Pumpkin Lovin’

I promised you something tasty to eat the other day, but instead one of my favourite felines got very sick and had to be rushed off to the animal hospital. Luckily, he is now slowly on the mend and I had the chance to take note of what I have managed to eat and sip on lately.

Pick a pumpkin,  breakfast is up – come get it!

Pumpkin Breakfast Pudding

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How d’ya like them apples?

This year I took fruit picking to the next level – well, for a Northern girl that is. Growing up I longed for sweet Canadian peaches, pears and apples. But, the growing season in my neck of the woods wasn’t conducive to that kind of fare. Funny thing about living in the Bay is that we had more ready access to B.C. fruit than the significantly closer Southern Ontario counterparts.

Growing up I can’t remember much of any apples to speak of – crabapples grow at my mother’s childhood home, and that was as close as we got. We were always throwing together some kind of jelly admits snacking and throwing the cores at each other for fun. Crababbles weren’t quite as inspiring in the kitchen as they seem to be these days.

Now, this year I got organized. Peaches and Apples were finally within my grasp! Not to mention the purple mulberries that I nonchalantly picked off neighbourhood trees throughout the city.

First I was treated to sweet, freestone peaches from a family friend’s Christmas Tree farm that just happened to be adorned with a handful of trees. And now, apples! Let’s take a bite out of life, shall we?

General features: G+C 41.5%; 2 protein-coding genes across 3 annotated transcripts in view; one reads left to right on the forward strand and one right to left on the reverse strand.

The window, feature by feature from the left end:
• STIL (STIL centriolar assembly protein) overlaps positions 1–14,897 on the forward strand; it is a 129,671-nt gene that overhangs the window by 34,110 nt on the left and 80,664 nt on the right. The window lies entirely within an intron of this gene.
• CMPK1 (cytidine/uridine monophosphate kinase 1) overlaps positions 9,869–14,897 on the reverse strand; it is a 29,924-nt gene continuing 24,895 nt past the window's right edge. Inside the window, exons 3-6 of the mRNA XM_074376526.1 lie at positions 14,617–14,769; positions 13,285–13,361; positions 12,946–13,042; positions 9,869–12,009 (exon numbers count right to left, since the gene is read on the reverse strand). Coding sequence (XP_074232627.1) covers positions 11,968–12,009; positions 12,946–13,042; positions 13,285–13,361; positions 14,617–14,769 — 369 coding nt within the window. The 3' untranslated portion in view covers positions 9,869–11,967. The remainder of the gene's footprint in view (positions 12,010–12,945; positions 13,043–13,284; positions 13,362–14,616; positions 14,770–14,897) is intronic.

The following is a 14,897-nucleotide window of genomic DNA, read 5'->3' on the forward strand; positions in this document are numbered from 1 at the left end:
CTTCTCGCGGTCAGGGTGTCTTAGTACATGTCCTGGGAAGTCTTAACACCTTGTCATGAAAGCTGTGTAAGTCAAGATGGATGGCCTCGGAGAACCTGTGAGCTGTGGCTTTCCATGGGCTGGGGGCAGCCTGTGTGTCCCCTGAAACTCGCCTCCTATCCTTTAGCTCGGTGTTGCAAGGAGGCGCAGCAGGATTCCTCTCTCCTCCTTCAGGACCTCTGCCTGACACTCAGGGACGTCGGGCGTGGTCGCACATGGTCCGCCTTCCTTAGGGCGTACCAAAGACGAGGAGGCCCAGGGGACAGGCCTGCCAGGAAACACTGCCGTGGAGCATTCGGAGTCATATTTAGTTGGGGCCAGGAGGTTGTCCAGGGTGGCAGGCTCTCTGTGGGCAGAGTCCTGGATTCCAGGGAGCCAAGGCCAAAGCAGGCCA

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Hidden Rose Apple

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Ida Red Apple

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Here for a good time… not a long time!

**Disclaimer** This post was meant to be out in early June – funny how springing  forward brings me to the beginning of August

Lately, I’ve been pondering the flexibility of eatin’ in season – does the far-reaching California or Florida avocado really line up with the gospel of the widely admired Michael Pollan? The temporal nature of vegetables, fruits and relationships all seem to be trumping any thoughts of summer shenanigans.  With a thoughtless neighbour dismembering my rhubarb plant and my hometown of Thunder Bay pounded with snowstorm after snowstorm, I have resorted to farmer’s markets and the local grocery store for my rhubarb fix. This year’s spring with its irksome constitution and wily ways has me feeling a bit discombobulated, a feeling I can’t seem to shake even now in August. Every which way I turn (Toronto, Montreal, NYC, Muskokas) I managed to get soaked, nearly blown away on the streets or alternatively frozen to the bone in some instances. Spring has a funny way of reminding us that even if for only a moment, everything will change.

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